Conference glut could leave little time to review major bills

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STATE HOUSE — With five major bills potentially on tap to come before the Legislature this weekend, House Speaker Robert DeLeo said lawmakers should have sufficient time to review the final bills before they are asked to vote on them.

Five bills that Beacon Hill leaders have tapped as priorities before formal sessions end for the year on Sunday remain before six-member conference committees that are privately reconciling the House and Senate versions.

Lawmakers will not know the details of the lengthy and complex bills — which deal with diversifying the state’s energy mix, regulating the ride-for-hire industry, restricting the use of non-compete agreements, economic development and municipal government reforms — until the conference committees file their reports.

“My feeling is that all the bills we have talked about have been debated and talked about for so long a period of time, I think everyone really has a strong idea of what’s included and what’s excluded and the differences, so I’m not sure it would be required that they have a whole lot more time,” DeLeo told reporters Monday. “Having said that, at the very least, what we would do is hold caucuses — at least, well, the Democrats, I’m sure the Republicans would do the same — to try to highlight those areas that may have changed since the original debate.”

Under the Legislature’s joint rules, a conference report must be filed by 8 p.m. the day before the Legislature takes it up, and the report cannot be considered before 1 p.m. that day.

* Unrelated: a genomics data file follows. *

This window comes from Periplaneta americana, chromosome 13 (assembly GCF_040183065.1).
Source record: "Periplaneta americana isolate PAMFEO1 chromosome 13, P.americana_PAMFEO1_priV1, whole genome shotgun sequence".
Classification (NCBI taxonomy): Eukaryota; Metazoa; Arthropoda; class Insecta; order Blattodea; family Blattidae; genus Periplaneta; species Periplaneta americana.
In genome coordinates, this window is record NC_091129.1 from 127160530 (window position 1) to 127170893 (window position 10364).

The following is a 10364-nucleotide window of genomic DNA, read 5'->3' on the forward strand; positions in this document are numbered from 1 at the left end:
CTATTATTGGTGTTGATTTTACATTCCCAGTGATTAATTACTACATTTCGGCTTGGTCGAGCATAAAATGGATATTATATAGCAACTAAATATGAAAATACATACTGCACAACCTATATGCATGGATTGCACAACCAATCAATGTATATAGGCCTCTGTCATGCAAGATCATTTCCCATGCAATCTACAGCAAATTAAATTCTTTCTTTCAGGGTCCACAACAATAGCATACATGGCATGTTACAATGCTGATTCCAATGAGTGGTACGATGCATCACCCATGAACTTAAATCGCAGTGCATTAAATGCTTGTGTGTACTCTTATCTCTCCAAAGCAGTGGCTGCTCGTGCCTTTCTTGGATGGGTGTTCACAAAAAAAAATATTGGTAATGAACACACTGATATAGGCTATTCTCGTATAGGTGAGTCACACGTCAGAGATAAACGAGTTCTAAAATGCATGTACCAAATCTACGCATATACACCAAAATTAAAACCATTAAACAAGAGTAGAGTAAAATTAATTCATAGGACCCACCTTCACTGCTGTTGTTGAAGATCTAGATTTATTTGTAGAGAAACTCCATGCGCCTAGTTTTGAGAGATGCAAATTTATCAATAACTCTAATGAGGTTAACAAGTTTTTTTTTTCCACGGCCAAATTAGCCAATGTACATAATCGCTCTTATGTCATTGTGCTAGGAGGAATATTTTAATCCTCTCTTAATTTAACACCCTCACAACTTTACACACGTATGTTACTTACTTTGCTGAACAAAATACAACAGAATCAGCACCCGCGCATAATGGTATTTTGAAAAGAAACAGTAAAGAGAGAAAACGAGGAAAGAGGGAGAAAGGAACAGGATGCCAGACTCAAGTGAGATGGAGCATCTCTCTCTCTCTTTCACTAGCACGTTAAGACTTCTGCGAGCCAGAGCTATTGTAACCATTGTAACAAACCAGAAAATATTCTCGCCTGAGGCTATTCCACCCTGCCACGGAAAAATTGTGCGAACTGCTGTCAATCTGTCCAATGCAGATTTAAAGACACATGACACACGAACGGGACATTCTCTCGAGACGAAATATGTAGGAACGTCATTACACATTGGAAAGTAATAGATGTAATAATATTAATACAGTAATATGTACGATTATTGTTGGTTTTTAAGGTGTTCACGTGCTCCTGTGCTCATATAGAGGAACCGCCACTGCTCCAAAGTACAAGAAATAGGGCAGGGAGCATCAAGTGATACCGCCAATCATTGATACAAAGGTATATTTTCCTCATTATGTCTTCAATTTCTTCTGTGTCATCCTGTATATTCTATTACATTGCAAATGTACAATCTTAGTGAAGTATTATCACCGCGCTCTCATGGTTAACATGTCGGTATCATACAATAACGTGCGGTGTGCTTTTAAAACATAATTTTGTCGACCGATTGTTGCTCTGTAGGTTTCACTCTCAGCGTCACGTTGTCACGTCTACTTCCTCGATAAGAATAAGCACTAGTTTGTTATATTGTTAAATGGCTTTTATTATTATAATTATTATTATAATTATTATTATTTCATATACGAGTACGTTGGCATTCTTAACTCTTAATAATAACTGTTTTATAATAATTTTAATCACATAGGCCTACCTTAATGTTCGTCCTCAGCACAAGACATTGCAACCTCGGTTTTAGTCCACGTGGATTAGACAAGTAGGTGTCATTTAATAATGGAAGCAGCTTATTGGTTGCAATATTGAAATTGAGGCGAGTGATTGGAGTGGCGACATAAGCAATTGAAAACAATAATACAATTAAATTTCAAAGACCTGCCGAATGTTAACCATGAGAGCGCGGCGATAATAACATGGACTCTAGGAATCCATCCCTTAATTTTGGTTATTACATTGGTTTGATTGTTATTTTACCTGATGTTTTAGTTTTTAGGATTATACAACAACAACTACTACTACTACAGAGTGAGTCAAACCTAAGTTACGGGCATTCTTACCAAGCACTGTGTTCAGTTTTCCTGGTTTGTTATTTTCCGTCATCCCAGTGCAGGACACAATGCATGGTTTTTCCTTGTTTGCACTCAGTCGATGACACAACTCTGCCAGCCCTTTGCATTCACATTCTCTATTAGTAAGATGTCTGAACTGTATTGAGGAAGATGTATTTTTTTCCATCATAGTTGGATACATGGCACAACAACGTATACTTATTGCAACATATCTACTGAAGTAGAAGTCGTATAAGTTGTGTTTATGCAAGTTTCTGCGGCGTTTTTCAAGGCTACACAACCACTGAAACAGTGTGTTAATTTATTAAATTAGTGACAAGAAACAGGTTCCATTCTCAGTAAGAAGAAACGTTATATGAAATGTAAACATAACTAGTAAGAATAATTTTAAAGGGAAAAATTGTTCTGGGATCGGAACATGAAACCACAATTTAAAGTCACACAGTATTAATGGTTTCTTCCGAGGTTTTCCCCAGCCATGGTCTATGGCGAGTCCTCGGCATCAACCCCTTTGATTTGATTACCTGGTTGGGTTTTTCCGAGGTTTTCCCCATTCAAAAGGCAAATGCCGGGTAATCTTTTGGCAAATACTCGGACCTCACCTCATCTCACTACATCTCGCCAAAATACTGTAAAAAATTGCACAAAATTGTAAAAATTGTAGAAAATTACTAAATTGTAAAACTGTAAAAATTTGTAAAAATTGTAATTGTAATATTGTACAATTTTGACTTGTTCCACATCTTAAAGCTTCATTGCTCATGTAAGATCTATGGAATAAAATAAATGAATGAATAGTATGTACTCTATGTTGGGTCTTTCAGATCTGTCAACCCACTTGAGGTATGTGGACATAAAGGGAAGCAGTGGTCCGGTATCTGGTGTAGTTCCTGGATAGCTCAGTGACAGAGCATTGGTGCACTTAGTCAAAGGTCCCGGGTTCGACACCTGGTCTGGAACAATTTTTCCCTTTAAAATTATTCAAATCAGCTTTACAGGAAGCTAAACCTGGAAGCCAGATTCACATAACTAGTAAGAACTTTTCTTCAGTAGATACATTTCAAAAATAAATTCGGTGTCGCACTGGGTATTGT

With many Massachusetts Democrats — including DeLeo and Senate President Stanley Rosenberg — attending their party’s national convention in Philadelphia this week, the only formal sessions this week are scheduled for Saturday and Sunday.

Rosenberg was in Philadelphia Monday, and participated by phone in a weekly meeting with DeLeo and Baker. DeLeo plans to travel down Tuesday.

DeLeo said lawmakers try every session to avoid a “last-minute crunch on some major bills” but “both sides dig in very deeply until the end to try to see if the other one will, you know, give in on this point or that point.”

“This year what made it a little different as well was, I think, we were probably a little bit more divergent in the House and Senate bills, probably a little more different,” he said. “So there was probably a lot more to go through before we would come to a resolution of trying to conference the legislation.”

DeLeo said much of the weekend sessions will be devoted to conference committee reports, land transfers that require roll call votes, “just a couple more” overrides of Baker budget vetoes, and home rule petitions.

Asked if the House would take up Senate-approved bills requiring installation of ignition interlock devices in vehicles of all drunk driving offenders, banning the use of handheld electronic devices while driving, and raising the tobacco purchase age to 21, DeLeo said he was “doubtful that we’d get to something that would require the type of debate that we would have to have on those particular issue.”

— Written by Katie Lannan

Copyright State House News Service